AT: The quality of being in a school like Design Academy Eindhoven is that it acknowledges how design exists in the nexus of all these domains. Being amongst designers helps you see, smell and hear—to bodily experience—the everyday working practices of designers in ways that another program, located in a university, for example, will find it hard to replicate, no matter how many studio visits they go on!


GS: Did you ever doubt whether the combination of curating and writing in one programme makes sense?


AT: No. I think that they sit together very well. Especially since the implosion of the print design media post-2008, many more writers and editors became aware of the opportunities in the museum space. And now publishing is recovering using new business models and more adventurous formats. As a result, two practices that used to be quite separate are growing closer together. Some of the tools and skills for each field are different, but we look for ways to connect them in the curriculum. Some students do arrive in Eindhoven with a very clear preference for one or the other, but as we spend half the programme on writing and the other half on curating it doesn’t take long for them to feel comfortable in both.


GS: Does the fact that students arrive from all over the globe and most of them are not trained writers, present a problem?


AT: Ideally an incoming DCW student has a curiosity or even a passion for design. They have been around a bit, done some time in the workplace, have an inquisitive mind and a willingness to learn new things. It all starts from there. But it is true, the programme demands that a student be highly sensitive to the nuances and possibilities of language. We are quite fierce about seeking to develop our students’ command of the English language, at the level of details. Curating can be a little more “forgiving” in terms of language–many aspects of a curatorial proposal can be communicated non-textually. And let’s not forget that there are other vehicles of expression, next to language. As the nineteenth century architecture critic John Ruskin has shown, it is possible to develop a variant of critical commentary through drawing, for example.


GS: So, you select future students on a number of criteria, ranging from language skills to life experience. Is there anything else you look for?


AT: The balance within the group is extremely important. I accept students from truly diverse backgrounds and even those who may bring challenging perspectives to our discussions. I think this is vital for the group to function well. This year we have a student from Brazil: a women’s sexuality activist, feminist, and extremely outspoken. We need such voices in our debates to make sure we are connected to the contemporary concerns of the world.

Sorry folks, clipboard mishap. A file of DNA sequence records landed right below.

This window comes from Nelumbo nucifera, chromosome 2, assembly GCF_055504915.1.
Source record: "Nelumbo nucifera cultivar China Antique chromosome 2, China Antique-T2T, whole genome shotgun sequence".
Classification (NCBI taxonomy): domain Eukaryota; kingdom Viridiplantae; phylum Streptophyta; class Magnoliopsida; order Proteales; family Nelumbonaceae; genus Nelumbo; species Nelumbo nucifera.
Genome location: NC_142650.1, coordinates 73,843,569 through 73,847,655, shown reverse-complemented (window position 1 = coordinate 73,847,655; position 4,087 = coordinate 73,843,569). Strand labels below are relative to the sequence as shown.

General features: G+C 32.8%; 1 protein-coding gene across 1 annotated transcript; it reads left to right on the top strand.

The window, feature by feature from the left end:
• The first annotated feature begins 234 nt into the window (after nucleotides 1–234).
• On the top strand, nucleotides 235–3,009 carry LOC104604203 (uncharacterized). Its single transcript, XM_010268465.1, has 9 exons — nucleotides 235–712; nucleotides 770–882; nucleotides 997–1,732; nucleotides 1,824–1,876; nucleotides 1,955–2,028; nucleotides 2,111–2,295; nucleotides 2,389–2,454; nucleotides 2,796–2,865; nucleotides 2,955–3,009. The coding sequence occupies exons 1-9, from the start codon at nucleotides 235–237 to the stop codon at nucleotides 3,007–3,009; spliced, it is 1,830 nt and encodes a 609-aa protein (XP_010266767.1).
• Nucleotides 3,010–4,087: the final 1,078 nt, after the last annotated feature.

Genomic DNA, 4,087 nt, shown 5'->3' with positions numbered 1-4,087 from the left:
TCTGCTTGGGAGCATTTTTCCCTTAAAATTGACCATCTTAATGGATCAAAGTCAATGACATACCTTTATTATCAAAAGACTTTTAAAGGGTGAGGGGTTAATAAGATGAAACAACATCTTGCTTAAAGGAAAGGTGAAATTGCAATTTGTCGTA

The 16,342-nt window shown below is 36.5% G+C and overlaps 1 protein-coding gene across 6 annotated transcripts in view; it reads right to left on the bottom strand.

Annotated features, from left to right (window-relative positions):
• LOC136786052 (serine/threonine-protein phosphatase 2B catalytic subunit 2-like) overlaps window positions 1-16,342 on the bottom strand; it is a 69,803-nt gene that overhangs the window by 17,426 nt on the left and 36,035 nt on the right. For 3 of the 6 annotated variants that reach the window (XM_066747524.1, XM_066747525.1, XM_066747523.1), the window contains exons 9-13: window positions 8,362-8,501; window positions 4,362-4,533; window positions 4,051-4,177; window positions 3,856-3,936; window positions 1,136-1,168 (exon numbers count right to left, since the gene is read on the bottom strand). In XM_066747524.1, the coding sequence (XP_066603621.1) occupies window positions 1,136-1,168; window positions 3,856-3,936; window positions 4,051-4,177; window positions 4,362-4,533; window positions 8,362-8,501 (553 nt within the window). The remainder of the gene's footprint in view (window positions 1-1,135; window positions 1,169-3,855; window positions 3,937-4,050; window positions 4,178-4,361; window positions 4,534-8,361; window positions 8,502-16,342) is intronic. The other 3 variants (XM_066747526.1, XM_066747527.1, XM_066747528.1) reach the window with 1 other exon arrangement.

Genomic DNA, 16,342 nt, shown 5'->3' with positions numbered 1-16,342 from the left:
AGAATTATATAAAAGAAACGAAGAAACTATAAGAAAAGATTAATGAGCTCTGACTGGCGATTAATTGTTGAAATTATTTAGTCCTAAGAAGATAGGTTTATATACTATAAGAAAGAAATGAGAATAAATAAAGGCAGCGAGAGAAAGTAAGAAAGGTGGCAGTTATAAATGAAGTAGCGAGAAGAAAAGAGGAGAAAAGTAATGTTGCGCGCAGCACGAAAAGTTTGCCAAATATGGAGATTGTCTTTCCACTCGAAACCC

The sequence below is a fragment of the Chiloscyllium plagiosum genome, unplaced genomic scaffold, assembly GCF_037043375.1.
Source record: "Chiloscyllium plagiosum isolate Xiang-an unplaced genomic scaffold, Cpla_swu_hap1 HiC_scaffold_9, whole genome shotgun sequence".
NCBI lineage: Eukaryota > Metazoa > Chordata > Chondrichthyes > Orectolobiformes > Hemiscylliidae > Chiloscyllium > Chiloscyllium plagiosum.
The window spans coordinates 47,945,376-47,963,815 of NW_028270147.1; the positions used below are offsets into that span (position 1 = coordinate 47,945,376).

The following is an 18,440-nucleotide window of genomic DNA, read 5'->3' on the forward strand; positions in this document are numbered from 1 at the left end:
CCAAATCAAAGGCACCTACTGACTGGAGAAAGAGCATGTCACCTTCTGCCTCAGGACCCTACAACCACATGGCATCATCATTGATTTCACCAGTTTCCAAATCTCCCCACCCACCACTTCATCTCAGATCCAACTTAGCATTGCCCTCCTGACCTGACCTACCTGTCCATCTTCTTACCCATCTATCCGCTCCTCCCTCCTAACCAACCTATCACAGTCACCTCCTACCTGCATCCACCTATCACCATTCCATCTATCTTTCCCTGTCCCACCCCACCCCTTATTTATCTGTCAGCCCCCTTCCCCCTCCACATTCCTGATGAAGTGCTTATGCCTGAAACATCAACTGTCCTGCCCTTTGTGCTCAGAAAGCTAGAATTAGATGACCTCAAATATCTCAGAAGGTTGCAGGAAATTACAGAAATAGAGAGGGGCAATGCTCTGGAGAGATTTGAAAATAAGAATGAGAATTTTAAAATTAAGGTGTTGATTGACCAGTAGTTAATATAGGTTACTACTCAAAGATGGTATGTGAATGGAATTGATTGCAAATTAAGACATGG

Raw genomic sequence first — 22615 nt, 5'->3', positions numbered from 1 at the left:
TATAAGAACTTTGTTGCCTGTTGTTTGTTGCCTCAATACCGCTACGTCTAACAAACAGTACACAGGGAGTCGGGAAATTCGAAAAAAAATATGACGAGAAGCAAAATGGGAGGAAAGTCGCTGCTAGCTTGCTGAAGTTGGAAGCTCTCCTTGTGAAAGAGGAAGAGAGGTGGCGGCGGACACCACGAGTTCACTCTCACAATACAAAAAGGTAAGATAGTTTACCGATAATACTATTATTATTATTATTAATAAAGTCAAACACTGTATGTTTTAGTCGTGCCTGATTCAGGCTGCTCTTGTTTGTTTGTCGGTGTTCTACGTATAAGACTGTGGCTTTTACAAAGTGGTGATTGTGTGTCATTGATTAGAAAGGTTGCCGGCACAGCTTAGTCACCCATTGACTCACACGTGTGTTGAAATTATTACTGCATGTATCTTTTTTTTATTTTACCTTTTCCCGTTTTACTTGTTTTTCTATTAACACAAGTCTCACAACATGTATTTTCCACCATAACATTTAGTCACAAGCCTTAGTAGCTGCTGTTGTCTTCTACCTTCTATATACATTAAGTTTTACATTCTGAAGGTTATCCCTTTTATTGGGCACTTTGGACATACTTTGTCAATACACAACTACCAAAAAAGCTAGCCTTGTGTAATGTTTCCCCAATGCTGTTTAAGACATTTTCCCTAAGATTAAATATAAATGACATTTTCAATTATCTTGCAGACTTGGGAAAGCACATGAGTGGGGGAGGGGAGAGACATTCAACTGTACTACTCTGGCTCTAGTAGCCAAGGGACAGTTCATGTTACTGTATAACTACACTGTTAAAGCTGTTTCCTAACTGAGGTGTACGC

GS: Could you give some insight into the structure of the programme?


AT: For each trimester of the first year we work with a set of themes. The first trimester of this year is dedicated to the relationship between public and private space, and the use of data. We look critically at the concept of smart cities and the way governments and citizens create and use data streams. One of the aspects we are investigating is how the algorithmic turn affects the classic notion of the archive and the role of the archivist, and by extension, the curator.

Around such themes we work on external projects, one of which is currently a collaboration with the Netherlands Institute for Image and Sound (Beeld en Geluid) in Hilversum. We are making a collaboratively edited online reader for them, based on interviews, with its editing processes made transparent, as a commentary on the practice of archiving in itself.

Within the larger framework of these themes, students will always define their own approach. Because we are a small department we can accommodate personalised approaches and through an intensive process of discussions and written feedback, we can guide students along very tailored pathways. At the end of each trimester the first-year students prepare a portfolio in which they present a selection of projects produced during the trimester framed by an introductory statement that demonstrates how they connect to the trimester themes. In fact, the portfolio functions as a first step towards the thesis they will work on during the whole of the second year.


GS: How about the second year?


AT: We look upon the thesis as a research territory in which the individual students define their political and their professional position. First, they select their topic and research question, and then they conduct the research, and write a lengthy essay of around 10,000 words, with several thesis tutors to guide this process. As a second step, based on a distillation of their thesis argument, they develop a curatorial project. This project is then presented at the Van Abbemuseum in the form of a group show, and the museum curators assist students during its preparation.

Last year we asked our students to come up with a graphic translation of their project, especially for that occasion. But honestly, I have serious doubts about the format of an exam show that puts such a strong emphasis on the Instagramability of the projects. It doesn’t do justice to the intellectual richness and quality of research in many master projects, and for DCW the product-on-a- plinth is just too blunt an instrument.


GS: How do you evaluate the quality of the output so far? And perhaps: where will your graduates go?


AT: Several of them have already found positions in publishing, are developing new educational programs, and are working for museums and events such as the Istanbul Design Biennial. It’s exciting to see how this new generation of curators and writers will take forward the experimental thinking we foster here in the department, out into the world to present a challenge to the current limitations of design commentary and curation.


GS: One of the overall ambitions of Design Academy Eindhoven is to be a front-runner in “designing design.” What could be the role of DCW?


AT: Our department contributes to this mission, but it doesn’t stop there. Our critical thinking about design is not only for the benefit of the profession, but more importantly it’s for all of us human beings.